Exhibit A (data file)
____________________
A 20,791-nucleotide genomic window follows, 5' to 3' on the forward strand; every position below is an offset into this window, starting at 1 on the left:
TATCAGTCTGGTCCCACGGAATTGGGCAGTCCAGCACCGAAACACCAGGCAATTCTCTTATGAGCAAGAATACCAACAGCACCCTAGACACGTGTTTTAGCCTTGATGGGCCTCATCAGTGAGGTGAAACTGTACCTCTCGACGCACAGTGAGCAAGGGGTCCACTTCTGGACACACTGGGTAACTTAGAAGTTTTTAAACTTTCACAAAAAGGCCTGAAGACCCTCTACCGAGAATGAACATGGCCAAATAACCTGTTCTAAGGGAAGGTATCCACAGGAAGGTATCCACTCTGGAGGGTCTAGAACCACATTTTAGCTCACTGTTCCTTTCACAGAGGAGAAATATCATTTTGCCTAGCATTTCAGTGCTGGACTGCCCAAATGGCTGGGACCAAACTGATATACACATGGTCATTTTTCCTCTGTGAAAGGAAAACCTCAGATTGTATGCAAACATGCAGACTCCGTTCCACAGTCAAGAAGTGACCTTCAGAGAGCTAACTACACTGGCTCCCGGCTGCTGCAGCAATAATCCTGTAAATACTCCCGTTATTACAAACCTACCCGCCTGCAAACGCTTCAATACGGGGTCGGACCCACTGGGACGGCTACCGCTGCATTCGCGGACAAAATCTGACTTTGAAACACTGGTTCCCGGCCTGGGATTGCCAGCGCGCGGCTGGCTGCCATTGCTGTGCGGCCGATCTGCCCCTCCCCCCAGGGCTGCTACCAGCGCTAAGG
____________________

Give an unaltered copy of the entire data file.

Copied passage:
A 20,791-nucleotide genomic window follows, 5' to 3' on the forward strand; every position below is an offset into this window, starting at 1 on the left:
TATCAGTCTGGTCCCACGGAATTGGGCAGTCCAGCACCGAAACACCAGGCAATTCTCTTATGAGCAAGAATACCAACAGCACCCTAGACACGTGTTTTAGCCTTGATGGGCCTCATCAGTGAGGTGAAACTGTACCTCTCGACGCACAGTGAGCAAGGGGTCCACTTCTGGACACACTGGGTAACTTAGAAGTTTTTAAACTTTCACAAAAAGGCCTGAAGACCCTCTACCGAGAATGAACATGGCCAAATAACCTGTTCTAAGGGAAGGTATCCACAGGAAGGTATCCACTCTGGAGGGTCTAGAACCACATTTTAGCTCACTGTTCCTTTCACAGAGGAGAAATATCATTTTGCCTAGCATTTCAGTGCTGGACTGCCCAAATGGCTGGGACCAAACTGATATACACATGGTCATTTTTCCTCTGTGAAAGGAAAACCTCAGATTGTATGCAAACATGCAGACTCCGTTCCACAGTCAAGAAGTGACCTTCAGAGAGCTAACTACACTGGCTCCCGGCTGCTGCAGCAATAATCCTGTAAATACTCCCGTTATTACAAACCTACCCGCCTGCAAACGCTTCAATACGGGGTCGGACCCACTGGGACGGCTACCGCTGCATTCGCGGACAAAATCTGACTTTGAAACACTGGTTCCCGGCCTGGGATTGCCAGCGCGCGGCTGGCTGCCATTGCTGTGCGGCCGATCTGCCCCTCCCCCCAGGGCTGCTACCAGCGCTAAGG